Directory of Open Access Journals (Sweden)

    Marwan S Al-Nimer

    2017-01-01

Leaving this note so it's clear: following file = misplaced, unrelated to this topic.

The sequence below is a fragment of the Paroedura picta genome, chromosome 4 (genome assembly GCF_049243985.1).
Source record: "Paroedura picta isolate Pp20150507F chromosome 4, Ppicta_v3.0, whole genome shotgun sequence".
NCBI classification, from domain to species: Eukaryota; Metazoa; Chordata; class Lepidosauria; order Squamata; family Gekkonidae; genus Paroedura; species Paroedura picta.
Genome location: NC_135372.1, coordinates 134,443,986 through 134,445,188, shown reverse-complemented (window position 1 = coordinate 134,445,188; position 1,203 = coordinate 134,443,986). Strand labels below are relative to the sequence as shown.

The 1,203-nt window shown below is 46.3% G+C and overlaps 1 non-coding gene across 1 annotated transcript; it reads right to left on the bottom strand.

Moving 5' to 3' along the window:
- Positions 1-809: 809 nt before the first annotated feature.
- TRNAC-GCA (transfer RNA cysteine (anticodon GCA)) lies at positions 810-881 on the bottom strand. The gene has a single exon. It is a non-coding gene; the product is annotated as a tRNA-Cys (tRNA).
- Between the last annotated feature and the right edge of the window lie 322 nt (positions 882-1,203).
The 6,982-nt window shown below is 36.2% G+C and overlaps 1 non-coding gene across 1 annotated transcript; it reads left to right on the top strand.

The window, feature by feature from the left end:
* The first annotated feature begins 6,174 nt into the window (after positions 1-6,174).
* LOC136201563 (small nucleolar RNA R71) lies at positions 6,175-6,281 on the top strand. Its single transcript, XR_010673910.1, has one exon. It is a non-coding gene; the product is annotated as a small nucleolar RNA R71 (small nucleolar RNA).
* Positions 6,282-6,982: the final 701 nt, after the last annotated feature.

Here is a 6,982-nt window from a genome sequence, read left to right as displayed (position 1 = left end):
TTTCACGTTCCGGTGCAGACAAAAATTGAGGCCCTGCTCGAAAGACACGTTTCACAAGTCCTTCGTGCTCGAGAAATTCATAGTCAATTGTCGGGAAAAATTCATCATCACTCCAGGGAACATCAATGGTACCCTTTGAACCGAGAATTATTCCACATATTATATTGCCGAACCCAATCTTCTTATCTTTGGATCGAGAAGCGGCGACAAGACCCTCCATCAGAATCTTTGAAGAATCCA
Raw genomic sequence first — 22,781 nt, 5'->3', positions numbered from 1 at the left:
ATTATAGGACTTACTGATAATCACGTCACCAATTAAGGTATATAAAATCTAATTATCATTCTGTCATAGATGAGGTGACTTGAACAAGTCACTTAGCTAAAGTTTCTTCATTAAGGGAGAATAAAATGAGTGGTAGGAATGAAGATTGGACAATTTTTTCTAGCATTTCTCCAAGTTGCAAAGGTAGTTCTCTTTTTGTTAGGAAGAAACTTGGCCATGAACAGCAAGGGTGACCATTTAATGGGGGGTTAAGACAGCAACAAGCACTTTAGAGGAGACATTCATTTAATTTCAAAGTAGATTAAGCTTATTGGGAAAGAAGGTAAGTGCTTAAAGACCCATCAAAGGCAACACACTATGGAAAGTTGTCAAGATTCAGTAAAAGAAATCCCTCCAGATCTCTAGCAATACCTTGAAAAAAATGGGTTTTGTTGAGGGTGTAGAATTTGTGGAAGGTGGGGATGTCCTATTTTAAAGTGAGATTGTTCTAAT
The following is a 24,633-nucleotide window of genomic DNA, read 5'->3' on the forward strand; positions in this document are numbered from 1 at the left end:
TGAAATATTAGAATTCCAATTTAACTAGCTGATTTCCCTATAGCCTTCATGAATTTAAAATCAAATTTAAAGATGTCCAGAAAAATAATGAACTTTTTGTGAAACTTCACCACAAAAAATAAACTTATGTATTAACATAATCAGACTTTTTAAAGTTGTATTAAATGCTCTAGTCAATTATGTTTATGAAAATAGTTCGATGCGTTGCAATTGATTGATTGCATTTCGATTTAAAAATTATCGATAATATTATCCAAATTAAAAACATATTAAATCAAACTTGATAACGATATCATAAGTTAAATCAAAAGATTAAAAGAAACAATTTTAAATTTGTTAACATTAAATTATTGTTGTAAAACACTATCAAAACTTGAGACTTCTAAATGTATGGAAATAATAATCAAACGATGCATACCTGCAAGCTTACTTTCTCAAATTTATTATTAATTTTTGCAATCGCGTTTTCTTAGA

Full Text Available Background: Sudden death is reported in patients who had a history of epilepsy and some authors believed that is due to cardiac arrhythmias. Objectives: This study aimed to predict that the epileptic patients are at risk of serious cardiac arrhythmias by QT-nomogram, tachogram (Lorenz, and cardiac restitution plots. Methods: A total number of 71 healthy subjects (Group I and 64 newly diagnosed epileptic patients (Group II were recruited from Al-Yarmouk and Baghdad Teaching hospitals in Baghdad from March 2015 to July 2015 and included in this study. The diagnosis of epilepsy achieved clinically, electroencephalograph record and radio-images including computerized tomography and magnetic image resonance. At the time of entry into the study, an electrocardiography (ECG was done, and the determinants of each ECG record were calculated. The QT-nomogram, tachogram, and cardiac restitution plots were used to identify the patients at risk of cardiac arrhythmias. Results: Significant prolonged corrected QT corrected (QTc and JT corrected intervals were observed in female compared with male at age ≥50 years while the TQ interval was significantly prolonged in males of Group II. Eight patients of Group II had a significant pathological prolonged QTc interval compared with undetectable finding in Group I. QT nomogram did not disclose significant findings while the plots of Lorenz and restitution steepness disclose that the patients of Group II were vulnerable to cardiac arrhythmias. Abnormal ECG findings were observed in the age extremities (≤18 years and ≥50 years in Group II compared with Group I. Conclusion: Utilization of QT-nomogram, restitution steepness, and tachogram plots is useful tools for detection subclinical vulnerable epileptic patient with cardiac arrhythmias.